Following some forgettable performances last year, commodities are rebounding in 2019 and precious metals funds are among the leaders. One precious metals ETF that provides basket exposure to multiple precious metals, including gold and silver, is higher by nearly 6% year-to-date.Depending on an investor's objectives and risk tolerances commodities can represent up to 5% of well-balanced portfolios. Precious metals funds, be they ETFs or mutual funds, make accessing the asset class more efficient and, in many cases, less expensive.Additional benefits of precious metals funds, such as the SPDR Gold Shares (NYSEARCA:GLD) and the iShares Silver Trust (NYSEARCA:SLV), include the ability to fight inflation and take advantage of a weaker dollar. A drawback to investing in precious funds where the underlying asset is the metal itself is the fact that these funds do not pay dividends or coupon payments, meaning investors are entirely dependent on capital appreciation.InvestorPlace - Stock Market News, Stock Advice & Trading Tips * 9 High-Growth Stocks to Buy Now for Monster Returns For investors considering precious metals funds, here are some intriguing ideas to consider. Invesco DB Precious Metals Fund (DBP)Expense ratio: 0.78% per year, or $78 on a $10,000 investment.The Invesco DB Precious Metals Fund (NYSEARCA:DBP) is an index-based precious metals fund, meaning it does not directly hold positions in gold, silver or other metals. Rather, this 12-year old fund follows the DBIQ Optimum Yield Precious Metals Index Excess Return Index.DBP "is designed for investors who want a cost-effective and convenient way to invest in commodity futures. The Index is a rules-based index composed of futures contracts on two of the most important precious metals -- gold and silver," according to Invesco.Gold and silver are the only metals represented in DBP, which makes sense for a futures-based strategy because those are the two most heavily traded precious metals futures. The rub with DBP and other futures-based funds is that these strategies usually carry high expense ratios and that is the case with this precious metals fund. DBP is up almost 4% this year. Aberdeen Standard Physical Precious Metal Basket Shares (GLTR)Expense ratio: 0.60% per year, or $60 on a $10,000 investment.The Aberdeen Standard Physical Precious Metal Basket Shares (NYSEARCA:GLTR) is the ideal precious metals fund for the investor that wants in on this asset but cannot decide on a single metal to invest in.GLTR solves that conundrum by featuring physical exposure to gold, silver, palladium and platinum. At the end of last year, GLTR allocated over 80% of its weight to gold and silver, but its exposure to palladium and platinum make for a more diverse option than the aforementioned DBP. * 3 Gold Stocks Percolating Right Now GLTR has been getting a tailwind from high-flying palladium over the past 12 months, but at times when gold is the only precious metal trading higher, investors should expect this precious metals fund to lag dedicated gold funds. SPDR Long Dollar Gold Trust (GLDW)Expense ratio: 0.50% per year, or $50 on a $10,000 investment.One of the biggest risks to precious metals funds and investors owning those funds is the dollar. Precious metals, like all commodities, are denominated in dollars, meaning that when the dollar is strong, commodities typically falter.The SPDR Long Dollar Gold Trust (NYSEARCA:GLDW) is one of the first ETFs to address that scenario. GLDW follows the Solactive GLD Long USD Gold Index. That benchmark "is designed to represent the daily performance of a long position in physical gold and a short position in a basket comprised of each of the Reference Currencies," according to State Street.GLDW's reference currencies are the currencies are the euro, Japanese yen, British pound sterling, Canadian dollar, Swedish krona and Swiss franc.This precious metals fund is doing its job. Over the past year, the dollar has been mostly stronger, sending the aforementioned GLD lower by almost 2%, but GLDW is higher 10.80% over that period. GraniteShares Gold Trust (BAR)Expense ratio: 0.1749% per year, or $17.49 on a $10,000 investment.As the funds highlighted above confirm, precious metals funds carry higher expense ratios than many equity or fixed income ETFs. However, the battle for lower fees is making its way to the commodities space and the GraniteShares Gold Trust (NYSEARCA:BAR) is leading that charge.Since debuting in August, BAR has lowered its expense ratio multiple times in an effort to become the least expensive gold ETF on the market, an attractive trait for buy-and-hold investors. With an expense ratio of 0.1749% per year, BAR is cheaper than rivals such as GLD and the iShares Gold Trust (NYSEARCA:IAU). * 7 Healthy Dividend Stocks to Buy for Extra Stability BAR's efforts to lure cost-conscious investors are proving successful. The precious metals fund has $467.64 million in assets under management, $132.50 million of which have flowed into the fund this year. VanEck Merk Gold Trust (OUNZ)Expense ratio: 0.40% per year, or $40 on a $10,000 investment.Critics of traditional gold ETFs and precious metals funds assert that these funds are really just paper investments because when you depart the funds, you receive cash as you would with any other investment. The VanEck Merk Gold Trust (NYSEARCA:OUNZ) takes a different approach.OUNZ "provides investors with a convenient and cost-efficient way to buy and hold gold through an exchange traded product with the option to take physical delivery of gold," according to VanEck.OUNZ is not a gimmick. The fund actually has delivered physical gold to investors in its almost five years on the market.Todd Shriber owns shares of IAU. More From InvestorPlace * 2 Toxic Pot Stocks You Should Avoid * 6 Hot Stocks For Goldman Sachs' New Investing Strategy * 10 Smart Money Stocks to Buy Now * The 10 Best Cheap Stocks to Buy Right Now Compare Brokers The post 5 Precious Metals Funds for Buy-And-Hold Investors appeared first on InvestorPlace.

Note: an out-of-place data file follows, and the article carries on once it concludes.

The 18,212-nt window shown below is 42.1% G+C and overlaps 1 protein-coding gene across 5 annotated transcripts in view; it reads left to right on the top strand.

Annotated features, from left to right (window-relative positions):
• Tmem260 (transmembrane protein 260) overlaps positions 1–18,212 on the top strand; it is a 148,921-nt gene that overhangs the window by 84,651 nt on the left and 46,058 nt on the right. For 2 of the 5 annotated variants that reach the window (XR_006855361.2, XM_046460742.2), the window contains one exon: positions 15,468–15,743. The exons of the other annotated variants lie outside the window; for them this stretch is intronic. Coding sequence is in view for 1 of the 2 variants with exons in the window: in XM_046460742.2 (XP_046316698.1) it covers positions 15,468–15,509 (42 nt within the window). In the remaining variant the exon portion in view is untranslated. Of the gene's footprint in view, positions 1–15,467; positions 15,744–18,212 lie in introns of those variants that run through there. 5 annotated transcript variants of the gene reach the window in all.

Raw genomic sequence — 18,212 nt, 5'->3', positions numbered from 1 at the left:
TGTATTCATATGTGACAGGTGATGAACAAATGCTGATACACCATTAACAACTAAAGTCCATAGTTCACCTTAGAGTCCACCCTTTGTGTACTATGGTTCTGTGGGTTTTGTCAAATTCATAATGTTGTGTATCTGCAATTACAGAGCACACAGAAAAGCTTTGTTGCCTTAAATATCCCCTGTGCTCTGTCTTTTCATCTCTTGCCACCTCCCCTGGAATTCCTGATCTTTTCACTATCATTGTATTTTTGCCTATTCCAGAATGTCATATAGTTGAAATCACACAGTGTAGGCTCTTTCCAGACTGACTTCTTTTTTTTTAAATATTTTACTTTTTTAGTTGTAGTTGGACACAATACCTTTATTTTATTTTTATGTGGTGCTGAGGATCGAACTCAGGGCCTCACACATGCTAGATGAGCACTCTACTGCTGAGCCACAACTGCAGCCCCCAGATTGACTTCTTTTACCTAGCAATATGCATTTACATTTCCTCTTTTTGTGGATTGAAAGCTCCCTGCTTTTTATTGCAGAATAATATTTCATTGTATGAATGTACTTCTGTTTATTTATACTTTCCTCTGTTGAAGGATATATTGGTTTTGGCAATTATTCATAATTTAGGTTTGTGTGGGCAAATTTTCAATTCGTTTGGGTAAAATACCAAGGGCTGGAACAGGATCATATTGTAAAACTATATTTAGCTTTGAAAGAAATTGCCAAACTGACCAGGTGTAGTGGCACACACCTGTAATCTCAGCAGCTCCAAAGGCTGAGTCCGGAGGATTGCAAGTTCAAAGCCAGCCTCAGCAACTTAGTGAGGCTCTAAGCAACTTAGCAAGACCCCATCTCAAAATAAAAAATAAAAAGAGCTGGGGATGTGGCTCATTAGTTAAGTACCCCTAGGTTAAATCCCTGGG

Gold and the related exchange traded funds were challenged last year by the strong dollar and rising U.S. interest rates, but that did not prevent some buyers from stepping up bullion purchases. New data ...
The end of 2018 may have burned an image of volatility in investors’ minds that would drive their decisions when reassessing their portfolios for 2019. As such, alternatives to diversify and counteract volatility are on the investment agenda, making exchange-traded funds (ETFs) focused on commodities and alternative investments a prime alternative--something evident in GraniteShares' latest milestone. GraniteShares, a disruptive ETF company, has become one of the fastest-growing asset managers in the U.S. by accumulating over $500 million in assets under management (AUM), representing 1,180 percent growth over the last year alone.